Cash-strapped local sporting associations have seized advantage of funding available through Jamaica Sport, accessing sponsorship valued at more than US$260,000 for 13 events since the initiative was launched in October 2014.Ten sporting bodies have accessed funds so far.Among the events staged were the recent Jamaica Volleyball Association Beach Olympic Qualifiers in Ocho Rios, as well as the Caribbean Volleyball Championships in 2015; the 2014 and 2015 Reggae Marathon; the Jamaica International Invitational; the UANA Pan American Youth Water Polo Championships; the West Indies Test series against England and Australia and Caribbean Premier League; the Caribbean Amateur Golf Championships; and the CONCACAF Under-20 World Cup Qualifiers.The Jamaica Taekwondo Association was the first body to access funds to host the International Taekwondo Federation (ITF) World Cup in August 2014.The Jamaica Badminton Association, Netball Jamaica, and the Jamaica Surfing Association also benefited from Jamaica Sport, which receives funding from the Tourism Enhancement Fund.MORE BOOKINGSDeputy Director of the Jamaica Tourist Board (JTB) Jason Hall told The Gleaner that 20,000 hotel-room nights, with an additional 4,000 tourists, have helped generate an economic impact of US$6 million to date.”Back in 2014, all the associations were contacted to notify them of the existence of Jamaica Sport, and our strategy, and what we were trying to achieve. We also held a number of information sessions that speak specifically to sport tourism economic-assessment model,” Hall said.The ITF World Cup, he said, had generated US$2.6 million from 15,000 guest nights.The figures were arrived at using the Sport Tourism Economic Assessment Model (STEAM).”A measurement tool, where you input the data from the event and even factors non-foreign visitors,” said Hall.He also noted that the International Tennis Federation Senior Championships, which featured French tennis star Marion Bartoli, was televised on four different networks, with 840 guest nights being used.”Staging a major event requires major sponsorship, and the sponsorship from Corporate Jamaica is limited. We are looking at a broader gamut,” he said.BETTER QUALITY EVENTS”We are looking to increase the quality and quantity of events with sporting potential. We are targeting specific events for development,” he added.Hall noted that for interested parties to access funds, their event must have tourism potential and must be sanctioned by the sport’s local governing body. Tourism potential would be evidenced by a marketing plan.Criteria for approval for funding would include giving Jamaica a competitive advantage through hosting, a high multiplier effect, and lower operating costs.Hall said that the events of interest include golf; masters’ events; beach events such as beach volleyball, beach tennis, beach rugby, and beach football; endurance events; high school and youth competitions; training camps; sports conferences; motocross; and surfing.He added that discussions were now in progress to stage a cycling tour of Jamaica in the vein of the Tour de France.Jamaica Sport is chaired by Chris Dehring and includes Howard McIntosh, Caribbean Premier League director of operations; Michael Hall, head of communications at the West Indies Cricket Board; Carole Beckford; and general manager of Independence Park Limited, Major Desmon Brown.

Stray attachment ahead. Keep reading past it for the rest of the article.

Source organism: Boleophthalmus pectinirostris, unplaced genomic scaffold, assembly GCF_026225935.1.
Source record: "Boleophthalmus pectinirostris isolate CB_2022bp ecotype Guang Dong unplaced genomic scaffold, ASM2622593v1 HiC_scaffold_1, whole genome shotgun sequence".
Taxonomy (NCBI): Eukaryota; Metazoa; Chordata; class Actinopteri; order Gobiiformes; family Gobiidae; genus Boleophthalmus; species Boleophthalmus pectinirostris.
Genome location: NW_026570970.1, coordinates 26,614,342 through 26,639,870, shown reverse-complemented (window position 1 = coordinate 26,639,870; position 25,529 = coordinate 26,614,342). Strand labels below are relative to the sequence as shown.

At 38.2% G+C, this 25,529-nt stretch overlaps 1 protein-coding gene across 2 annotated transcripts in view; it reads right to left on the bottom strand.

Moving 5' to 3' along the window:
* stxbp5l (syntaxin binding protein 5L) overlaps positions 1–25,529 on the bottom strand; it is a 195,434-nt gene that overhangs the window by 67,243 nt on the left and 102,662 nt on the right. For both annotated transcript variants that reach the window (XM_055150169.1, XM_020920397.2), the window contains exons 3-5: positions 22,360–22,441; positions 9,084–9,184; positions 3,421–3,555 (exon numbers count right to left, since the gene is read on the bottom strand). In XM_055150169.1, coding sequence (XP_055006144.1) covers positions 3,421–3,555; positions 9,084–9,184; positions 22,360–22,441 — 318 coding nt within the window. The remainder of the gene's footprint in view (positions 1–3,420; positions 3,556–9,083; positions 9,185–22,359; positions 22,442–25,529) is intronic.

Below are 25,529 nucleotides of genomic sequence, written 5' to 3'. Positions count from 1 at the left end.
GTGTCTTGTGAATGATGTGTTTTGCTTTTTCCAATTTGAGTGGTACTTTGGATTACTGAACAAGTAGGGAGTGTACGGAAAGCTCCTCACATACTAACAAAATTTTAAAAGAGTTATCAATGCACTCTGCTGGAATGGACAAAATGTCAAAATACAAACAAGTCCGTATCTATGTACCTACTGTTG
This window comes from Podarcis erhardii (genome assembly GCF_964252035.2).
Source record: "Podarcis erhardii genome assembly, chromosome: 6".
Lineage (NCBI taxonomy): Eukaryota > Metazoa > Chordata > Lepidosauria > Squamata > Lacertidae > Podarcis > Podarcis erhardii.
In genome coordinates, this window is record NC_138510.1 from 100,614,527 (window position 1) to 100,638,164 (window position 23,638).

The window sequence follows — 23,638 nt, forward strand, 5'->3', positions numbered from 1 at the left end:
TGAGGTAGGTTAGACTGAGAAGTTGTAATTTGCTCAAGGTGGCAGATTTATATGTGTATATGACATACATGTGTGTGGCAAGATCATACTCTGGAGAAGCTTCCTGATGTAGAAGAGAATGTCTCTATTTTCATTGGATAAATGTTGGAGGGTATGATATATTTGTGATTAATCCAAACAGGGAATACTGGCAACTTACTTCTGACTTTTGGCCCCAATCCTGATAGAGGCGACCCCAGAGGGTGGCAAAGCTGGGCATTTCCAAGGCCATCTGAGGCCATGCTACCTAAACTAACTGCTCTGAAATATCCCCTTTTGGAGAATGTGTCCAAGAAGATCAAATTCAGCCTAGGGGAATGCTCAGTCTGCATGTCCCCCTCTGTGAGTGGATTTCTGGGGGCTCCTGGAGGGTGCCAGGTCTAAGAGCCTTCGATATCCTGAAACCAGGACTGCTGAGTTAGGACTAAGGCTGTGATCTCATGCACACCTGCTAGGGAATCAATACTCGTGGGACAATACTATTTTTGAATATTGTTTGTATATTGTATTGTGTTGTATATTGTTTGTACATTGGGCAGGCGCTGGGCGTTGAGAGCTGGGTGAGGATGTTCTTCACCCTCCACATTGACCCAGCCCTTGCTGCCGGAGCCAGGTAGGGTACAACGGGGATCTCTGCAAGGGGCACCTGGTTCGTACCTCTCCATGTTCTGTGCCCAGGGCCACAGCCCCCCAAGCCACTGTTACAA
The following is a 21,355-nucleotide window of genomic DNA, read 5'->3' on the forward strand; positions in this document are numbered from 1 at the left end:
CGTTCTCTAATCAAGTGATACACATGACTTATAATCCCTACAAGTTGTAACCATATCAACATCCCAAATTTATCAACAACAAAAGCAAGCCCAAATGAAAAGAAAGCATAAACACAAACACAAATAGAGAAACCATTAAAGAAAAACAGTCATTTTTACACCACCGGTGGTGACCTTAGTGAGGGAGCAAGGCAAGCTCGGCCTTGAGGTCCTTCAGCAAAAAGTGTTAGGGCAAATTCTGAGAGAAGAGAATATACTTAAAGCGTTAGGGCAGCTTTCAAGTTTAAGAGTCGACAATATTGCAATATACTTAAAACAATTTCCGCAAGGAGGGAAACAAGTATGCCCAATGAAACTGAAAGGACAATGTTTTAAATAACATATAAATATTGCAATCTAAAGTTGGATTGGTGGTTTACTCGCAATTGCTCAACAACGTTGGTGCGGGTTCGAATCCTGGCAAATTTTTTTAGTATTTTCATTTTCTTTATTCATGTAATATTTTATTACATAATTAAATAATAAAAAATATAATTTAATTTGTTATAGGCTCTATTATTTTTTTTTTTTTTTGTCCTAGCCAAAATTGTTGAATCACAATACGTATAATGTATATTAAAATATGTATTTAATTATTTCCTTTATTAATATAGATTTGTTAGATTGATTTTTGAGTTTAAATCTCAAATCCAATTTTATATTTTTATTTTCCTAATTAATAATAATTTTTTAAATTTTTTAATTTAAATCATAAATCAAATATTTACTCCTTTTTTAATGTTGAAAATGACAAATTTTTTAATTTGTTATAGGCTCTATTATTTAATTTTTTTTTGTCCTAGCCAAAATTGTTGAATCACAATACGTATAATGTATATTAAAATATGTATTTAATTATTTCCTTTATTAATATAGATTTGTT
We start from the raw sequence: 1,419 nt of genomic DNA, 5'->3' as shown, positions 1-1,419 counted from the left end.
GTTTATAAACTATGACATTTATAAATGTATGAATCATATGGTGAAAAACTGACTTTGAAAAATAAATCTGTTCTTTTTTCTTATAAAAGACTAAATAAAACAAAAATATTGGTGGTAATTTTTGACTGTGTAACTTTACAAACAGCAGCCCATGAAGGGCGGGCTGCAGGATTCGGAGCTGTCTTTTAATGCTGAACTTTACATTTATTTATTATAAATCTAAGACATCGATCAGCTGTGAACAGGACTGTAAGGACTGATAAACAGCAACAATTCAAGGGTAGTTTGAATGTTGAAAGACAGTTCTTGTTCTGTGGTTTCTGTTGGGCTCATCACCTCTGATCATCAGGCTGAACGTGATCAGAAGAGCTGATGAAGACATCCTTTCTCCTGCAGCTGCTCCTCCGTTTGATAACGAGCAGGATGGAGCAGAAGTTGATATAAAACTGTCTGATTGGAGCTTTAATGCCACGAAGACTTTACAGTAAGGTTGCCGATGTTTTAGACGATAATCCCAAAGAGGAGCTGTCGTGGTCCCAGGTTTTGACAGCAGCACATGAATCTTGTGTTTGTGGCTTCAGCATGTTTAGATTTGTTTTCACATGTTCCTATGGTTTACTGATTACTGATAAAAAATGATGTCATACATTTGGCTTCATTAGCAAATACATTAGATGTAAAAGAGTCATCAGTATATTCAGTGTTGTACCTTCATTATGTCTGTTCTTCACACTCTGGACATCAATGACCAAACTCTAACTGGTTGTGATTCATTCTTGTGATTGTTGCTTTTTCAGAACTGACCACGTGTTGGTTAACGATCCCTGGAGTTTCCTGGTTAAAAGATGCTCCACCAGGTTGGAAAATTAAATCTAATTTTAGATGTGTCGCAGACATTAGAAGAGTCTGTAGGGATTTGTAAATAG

Ronique Williams underlined his utter dominance by winning a third MoBay City Run overall title yesterday. It was brilliant run from the defending two-time winner, who used his experience to win the 10 kilometre road race. Williams’ time of 36 minutes 10 seconds was too great a mountain for the other competitors with none able to break the 40-minute barrier. Andrew Gayle ran 41:01 for second, while Carlyle Russell crossed the finish line in third place with a time of 41:20. A jubilant Williams said the win was the most challenging of his three titles, mainly because he was tired from running another event the day before. “This was the most difficult one of the three years that I have won; but I was strong enough and quick enough to still post a good time and win a third MoBay City Run title,” he said. The female 10K title went to Chris-Ann Lewis, who stopped the clock at 45 minutes and 11 seconds for first place, while Karlene Blagrove ran second in 47: 09 seconds. Third went to Pauline Murphy in a time of 48: 17 seconds. Juliett Dinnal took the female top position in the 5K run, while Horace Burey stayed true to form in landing the men’s equivalent. The event which attracted close to 4,000 participants in the 5K Run/Walk and 10K run races, also saw perennial senior female champion 76-year-old Gerline Nelson once again making her mark in the 5K run. It was Williams’ day however and he defended his title with guts and class before promising to return next year to do it all over again. “I love this event; I look forward to participating in the MoBay City Run because of this road race stands for,” said Williams. “It is a very important event and it puts me in the spotlight, which encourages me to keep doing what I do. I will be back next year,” he added. MoBay City Run is a charity road race from which funds will go to needy students attending the three tertiary institutions, UWI-Western Campus, University of Technology (Western Campus) and the Montego Bay Community College.